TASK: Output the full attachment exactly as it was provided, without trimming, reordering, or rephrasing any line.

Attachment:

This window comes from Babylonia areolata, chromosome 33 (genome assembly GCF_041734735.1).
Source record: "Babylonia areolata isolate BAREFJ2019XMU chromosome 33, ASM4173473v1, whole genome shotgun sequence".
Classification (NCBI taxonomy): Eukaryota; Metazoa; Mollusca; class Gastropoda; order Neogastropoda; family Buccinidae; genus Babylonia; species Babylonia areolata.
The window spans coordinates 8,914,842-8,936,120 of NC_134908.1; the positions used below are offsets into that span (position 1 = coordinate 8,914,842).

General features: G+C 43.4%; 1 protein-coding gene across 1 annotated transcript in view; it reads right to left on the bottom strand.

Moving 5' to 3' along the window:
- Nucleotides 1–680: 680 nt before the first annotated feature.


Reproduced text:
This window comes from Babylonia areolata, chromosome 33 (genome assembly GCF_041734735.1).
Source record: "Babylonia areolata isolate BAREFJ2019XMU chromosome 33, ASM4173473v1, whole genome shotgun sequence".
Classification (NCBI taxonomy): Eukaryota; Metazoa; Mollusca; class Gastropoda; order Neogastropoda; family Buccinidae; genus Babylonia; species Babylonia areolata.
The window spans coordinates 8,914,842-8,936,120 of NC_134908.1; the positions used below are offsets into that span (position 1 = coordinate 8,914,842).

General features: G+C 43.4%; 1 protein-coding gene across 1 annotated transcript in view; it reads right to left on the bottom strand.

Moving 5' to 3' along the window:
- Nucleotides 1–680: 680 nt before the first annotated feature.